The law is pretty settled nowadays that copyright protection only attaches to works of art created by human beings. PETA tried to test this rule recently when it filed litigation claiming that a monkey who used a photographer’s camera to take a selfie was entitled to copyright in the image, rather than the photographer, who merely supplied the camera. Despite the arguments about sentience and simian creativity, however, the court ultimately ruled that the U.S. copyright system simply wasn’t created with any intention of protecting non-human works of art.
Ghosts are also ineligible for copyright protection. The issue might seem silly today, but a serious legal conundrum back in 1917 asked whether Mark Twain’s ghost should get the copyright for a novel it allegedly transcribed via Ouija board, Jap Herron, or whether the copyright properly belonged to the deceased Mark Twain’s estate. The ghost transcriptionist and/or the actual author of the book eventually decided to pull the book from publication rather than risk losing in court, so unfortunately the court didn’t get a chance to discuss the copyright implications of immortality.
Amy M Lavine is an attorney, writer, and entrepreneur based in Hudson, NY. As the owner of Sketch Stationery, which designs and produces paper goods with a focus on local artists and historic images of the Hudson Valley, Lavine takes a keen interest in copyright law and its application to two-dimensional works.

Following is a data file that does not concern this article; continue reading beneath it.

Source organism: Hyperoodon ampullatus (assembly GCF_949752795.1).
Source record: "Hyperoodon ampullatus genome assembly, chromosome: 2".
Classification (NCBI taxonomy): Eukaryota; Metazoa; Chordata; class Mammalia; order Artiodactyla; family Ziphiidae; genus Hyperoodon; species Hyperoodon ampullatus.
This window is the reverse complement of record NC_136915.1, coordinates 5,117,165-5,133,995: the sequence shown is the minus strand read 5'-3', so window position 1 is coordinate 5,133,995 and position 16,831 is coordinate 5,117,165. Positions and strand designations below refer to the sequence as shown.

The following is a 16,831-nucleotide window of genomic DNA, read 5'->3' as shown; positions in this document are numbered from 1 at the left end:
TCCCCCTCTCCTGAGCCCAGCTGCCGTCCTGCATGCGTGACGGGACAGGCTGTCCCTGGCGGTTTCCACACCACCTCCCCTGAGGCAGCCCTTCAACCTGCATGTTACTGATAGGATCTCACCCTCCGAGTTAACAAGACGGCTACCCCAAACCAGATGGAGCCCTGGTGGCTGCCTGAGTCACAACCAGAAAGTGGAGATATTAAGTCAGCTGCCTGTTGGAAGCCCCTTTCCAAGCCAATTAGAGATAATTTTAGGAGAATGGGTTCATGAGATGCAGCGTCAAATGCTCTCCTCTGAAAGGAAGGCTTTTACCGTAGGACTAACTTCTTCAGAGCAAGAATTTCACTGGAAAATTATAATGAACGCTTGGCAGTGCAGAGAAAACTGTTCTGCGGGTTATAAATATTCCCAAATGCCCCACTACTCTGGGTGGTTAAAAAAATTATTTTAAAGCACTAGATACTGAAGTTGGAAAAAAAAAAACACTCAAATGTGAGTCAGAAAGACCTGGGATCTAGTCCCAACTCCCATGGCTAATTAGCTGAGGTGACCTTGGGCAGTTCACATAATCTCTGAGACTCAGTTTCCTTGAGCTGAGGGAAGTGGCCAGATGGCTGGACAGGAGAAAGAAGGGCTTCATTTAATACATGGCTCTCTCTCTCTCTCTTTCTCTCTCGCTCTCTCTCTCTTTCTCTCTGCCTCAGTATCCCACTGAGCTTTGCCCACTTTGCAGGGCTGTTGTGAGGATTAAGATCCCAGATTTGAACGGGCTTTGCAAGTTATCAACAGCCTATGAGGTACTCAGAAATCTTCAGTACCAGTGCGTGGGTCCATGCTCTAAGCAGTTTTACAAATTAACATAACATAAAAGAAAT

The March 2016 edition of the Zoning and Planning Law Report contains an article by Amy M Lavine on zoning and the Second Amendment. The article, In the Zone of Fire: Land Use Restrictions for Shooting Ranges, Gun Dealers, and Similar Uses, discusses the Supreme Court’s recent gun control decisions and their impact on municipalities attempting to regulate the use of property for shooting ranges and gun dealerships. It also discusses more typical zoning issues that arise with local gun control laws, such as special permit requirements, zoning district prohibitions, and state law preemption.
As Lavine explains in the article, although zoning can help ensure that firearms-related property uses comply with local land use policies, municipalities must be careful to avoid unduly restricting the right to bear arms in violation of the Second Amendment, and they must also respect restrictions on firearms regulations contained in state zoning and gun control laws. Despite these legal considerations, however, Lavine concludes that “gun control has emerged as an increasingly important public concern, and zoning provides an effective opportunity for local governments to proactively manage the development of shooting ranges, gun dealers, and other firearms-related land uses.”
Amy M Lavine is an attorney based in Hudson, NY. She has written extensively about zoning, eminent domain, and other state and local government law issues for publications such as Salkin’s and the Urban Lawyer. Lavine is also an artist and entrepreneur and currently owns Sketch Hudson, an art supply and stationery retailer.